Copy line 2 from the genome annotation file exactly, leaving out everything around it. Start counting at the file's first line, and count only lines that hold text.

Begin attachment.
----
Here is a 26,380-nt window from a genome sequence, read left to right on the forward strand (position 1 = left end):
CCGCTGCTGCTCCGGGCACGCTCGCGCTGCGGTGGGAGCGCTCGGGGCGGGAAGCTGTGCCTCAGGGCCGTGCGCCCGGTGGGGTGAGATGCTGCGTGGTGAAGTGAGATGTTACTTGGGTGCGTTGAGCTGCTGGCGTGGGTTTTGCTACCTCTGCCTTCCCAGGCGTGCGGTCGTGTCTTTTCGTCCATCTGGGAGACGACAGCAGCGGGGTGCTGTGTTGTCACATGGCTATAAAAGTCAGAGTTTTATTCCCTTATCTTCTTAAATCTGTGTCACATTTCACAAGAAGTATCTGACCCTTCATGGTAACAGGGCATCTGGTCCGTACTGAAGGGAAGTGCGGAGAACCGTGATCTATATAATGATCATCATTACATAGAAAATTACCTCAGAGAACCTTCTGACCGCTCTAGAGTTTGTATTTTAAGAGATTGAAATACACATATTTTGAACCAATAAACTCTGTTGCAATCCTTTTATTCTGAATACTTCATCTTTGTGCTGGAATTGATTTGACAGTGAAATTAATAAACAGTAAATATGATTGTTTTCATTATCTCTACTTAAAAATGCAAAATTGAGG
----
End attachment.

CCGCTGCTGCTCCGGGCACGCTCGCGCTGCGGTGGGAGCGCTCGGGGCGGGAAGCTGTGCCTCAGGGCCGTGCGCCCGGTGGGGTGAGATGCTGCGTGGTGAAGTGAGATGTTACTTGGGTGCGTTGAGCTGCTGGCGTGGGTTTTGCTACCTCTGCCTTCCCAGGCGTGCGGTCGTGTCTTTTCGTCCATCTGGGAGACGACAGCAGCGGGGTGCTGTGTTGTCACATGGCTATAAAAGTCAGAGTTTTATTCCCTTATCTTCTTAAATCTGTGTCACATTTCACAAGAAGTATCTGACCCTTCATGGTAACAGGGCATCTGGTCCGTACTGAAGGGAAGTGCGGAGAACCGTGATCTATATAATGATCATCATTACATAGAAAATTACCTCAGAGAACCTTCTGACCGCTCTAGAGTTTGTATTTTAAGAGATTGAAATACACATATTTTGAACCAATAAACTCTGTTGCAATCCTTTTATTCTGAATACTTCATCTTTGTGCTGGAATTGATTTGACAGTGAAATTAATAAACAGTAAATATGATTGTTTTCATTATCTCTACTTAAAAATGCAAAATTGAGG